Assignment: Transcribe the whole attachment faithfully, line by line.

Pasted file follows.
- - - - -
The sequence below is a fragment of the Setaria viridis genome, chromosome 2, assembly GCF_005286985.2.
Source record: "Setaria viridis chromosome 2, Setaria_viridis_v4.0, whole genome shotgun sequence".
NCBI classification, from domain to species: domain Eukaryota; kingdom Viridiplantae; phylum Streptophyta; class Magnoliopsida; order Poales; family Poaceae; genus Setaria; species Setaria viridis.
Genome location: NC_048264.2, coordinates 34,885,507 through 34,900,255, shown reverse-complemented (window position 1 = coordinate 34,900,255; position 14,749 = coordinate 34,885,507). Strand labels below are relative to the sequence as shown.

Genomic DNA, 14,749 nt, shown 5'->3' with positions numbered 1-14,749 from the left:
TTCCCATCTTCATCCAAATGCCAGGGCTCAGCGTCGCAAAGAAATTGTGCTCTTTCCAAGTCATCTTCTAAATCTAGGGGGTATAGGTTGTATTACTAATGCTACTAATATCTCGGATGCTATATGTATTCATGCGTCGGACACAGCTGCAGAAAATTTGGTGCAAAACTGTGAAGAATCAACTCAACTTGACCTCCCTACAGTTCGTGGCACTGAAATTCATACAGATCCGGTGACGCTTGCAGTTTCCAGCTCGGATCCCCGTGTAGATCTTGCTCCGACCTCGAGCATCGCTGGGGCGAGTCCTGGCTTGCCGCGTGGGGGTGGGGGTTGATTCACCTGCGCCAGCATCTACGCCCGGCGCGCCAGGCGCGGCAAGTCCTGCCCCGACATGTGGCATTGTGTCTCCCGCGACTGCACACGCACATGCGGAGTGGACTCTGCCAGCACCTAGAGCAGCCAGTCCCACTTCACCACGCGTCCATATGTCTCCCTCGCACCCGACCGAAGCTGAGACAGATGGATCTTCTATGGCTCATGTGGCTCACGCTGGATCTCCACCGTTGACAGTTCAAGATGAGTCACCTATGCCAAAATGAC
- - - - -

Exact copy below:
The sequence below is a fragment of the Setaria viridis genome, chromosome 2, assembly GCF_005286985.2.
Source record: "Setaria viridis chromosome 2, Setaria_viridis_v4.0, whole genome shotgun sequence".
NCBI classification, from domain to species: domain Eukaryota; kingdom Viridiplantae; phylum Streptophyta; class Magnoliopsida; order Poales; family Poaceae; genus Setaria; species Setaria viridis.
Genome location: NC_048264.2, coordinates 34,885,507 through 34,900,255, shown reverse-complemented (window position 1 = coordinate 34,900,255; position 14,749 = coordinate 34,885,507). Strand labels below are relative to the sequence as shown.

Genomic DNA, 14,749 nt, shown 5'->3' with positions numbered 1-14,749 from the left:
TTCCCATCTTCATCCAAATGCCAGGGCTCAGCGTCGCAAAGAAATTGTGCTCTTTCCAAGTCATCTTCTAAATCTAGGGGGTATAGGTTGTATTACTAATGCTACTAATATCTCGGATGCTATATGTATTCATGCGTCGGACACAGCTGCAGAAAATTTGGTGCAAAACTGTGAAGAATCAACTCAACTTGACCTCCCTACAGTTCGTGGCACTGAAATTCATACAGATCCGGTGACGCTTGCAGTTTCCAGCTCGGATCCCCGTGTAGATCTTGCTCCGACCTCGAGCATCGCTGGGGCGAGTCCTGGCTTGCCGCGTGGGGGTGGGGGTTGATTCACCTGCGCCAGCATCTACGCCCGGCGCGCCAGGCGCGGCAAGTCCTGCCCCGACATGTGGCATTGTGTCTCCCGCGACTGCACACGCACATGCGGAGTGGACTCTGCCAGCACCTAGAGCAGCCAGTCCCACTTCACCACGCGTCCATATGTCTCCCTCGCACCCGACCGAAGCTGAGACAGATGGATCTTCTATGGCTCATGTGGCTCACGCTGGATCTCCACCGTTGACAGTTCAAGATGAGTCACCTATGCCAAAATGAC